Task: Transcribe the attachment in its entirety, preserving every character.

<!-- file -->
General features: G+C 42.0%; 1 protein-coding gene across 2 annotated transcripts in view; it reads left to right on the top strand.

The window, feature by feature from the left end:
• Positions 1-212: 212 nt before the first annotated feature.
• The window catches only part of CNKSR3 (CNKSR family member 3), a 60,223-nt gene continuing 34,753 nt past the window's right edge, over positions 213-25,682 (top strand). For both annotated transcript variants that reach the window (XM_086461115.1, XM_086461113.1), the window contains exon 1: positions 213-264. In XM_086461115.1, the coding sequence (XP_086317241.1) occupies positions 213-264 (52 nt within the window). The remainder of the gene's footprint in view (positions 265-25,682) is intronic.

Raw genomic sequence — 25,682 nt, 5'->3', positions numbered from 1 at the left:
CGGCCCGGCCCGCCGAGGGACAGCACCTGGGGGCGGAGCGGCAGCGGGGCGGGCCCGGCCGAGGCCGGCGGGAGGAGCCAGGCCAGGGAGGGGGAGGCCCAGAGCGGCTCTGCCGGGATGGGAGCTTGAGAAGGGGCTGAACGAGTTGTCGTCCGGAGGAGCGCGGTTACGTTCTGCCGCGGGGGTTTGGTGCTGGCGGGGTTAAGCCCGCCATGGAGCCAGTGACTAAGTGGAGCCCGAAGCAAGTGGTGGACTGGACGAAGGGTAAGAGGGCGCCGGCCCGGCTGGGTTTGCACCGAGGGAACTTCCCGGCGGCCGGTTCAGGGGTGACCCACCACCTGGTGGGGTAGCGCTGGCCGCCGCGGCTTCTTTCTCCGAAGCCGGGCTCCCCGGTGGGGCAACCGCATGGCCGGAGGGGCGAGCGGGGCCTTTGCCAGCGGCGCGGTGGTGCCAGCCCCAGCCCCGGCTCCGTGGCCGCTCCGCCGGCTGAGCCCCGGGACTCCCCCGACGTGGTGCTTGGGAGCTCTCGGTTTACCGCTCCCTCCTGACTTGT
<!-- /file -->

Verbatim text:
General features: G+C 42.0%; 1 protein-coding gene across 2 annotated transcripts in view; it reads left to right on the top strand.

The window, feature by feature from the left end:
• Positions 1-212: 212 nt before the first annotated feature.
• The window catches only part of CNKSR3 (CNKSR family member 3), a 60,223-nt gene continuing 34,753 nt past the window's right edge, over positions 213-25,682 (top strand). For both annotated transcript variants that reach the window (XM_086461115.1, XM_086461113.1), the window contains exon 1: positions 213-264. In XM_086461115.1, the coding sequence (XP_086317241.1) occupies positions 213-264 (52 nt within the window). The remainder of the gene's footprint in view (positions 265-25,682) is intronic.

Raw genomic sequence — 25,682 nt, 5'->3', positions numbered from 1 at the left:
CGGCCCGGCCCGCCGAGGGACAGCACCTGGGGGCGGAGCGGCAGCGGGGCGGGCCCGGCCGAGGCCGGCGGGAGGAGCCAGGCCAGGGAGGGGGAGGCCCAGAGCGGCTCTGCCGGGATGGGAGCTTGAGAAGGGGCTGAACGAGTTGTCGTCCGGAGGAGCGCGGTTACGTTCTGCCGCGGGGGTTTGGTGCTGGCGGGGTTAAGCCCGCCATGGAGCCAGTGACTAAGTGGAGCCCGAAGCAAGTGGTGGACTGGACGAAGGGTAAGAGGGCGCCGGCCCGGCTGGGTTTGCACCGAGGGAACTTCCCGGCGGCCGGTTCAGGGGTGACCCACCACCTGGTGGGGTAGCGCTGGCCGCCGCGGCTTCTTTCTCCGAAGCCGGGCTCCCCGGTGGGGCAACCGCATGGCCGGAGGGGCGAGCGGGGCCTTTGCCAGCGGCGCGGTGGTGCCAGCCCCAGCCCCGGCTCCGTGGCCGCTCCGCCGGCTGAGCCCCGGGACTCCCCCGACGTGGTGCTTGGGAGCTCTCGGTTTACCGCTCCCTCCTGACTTGT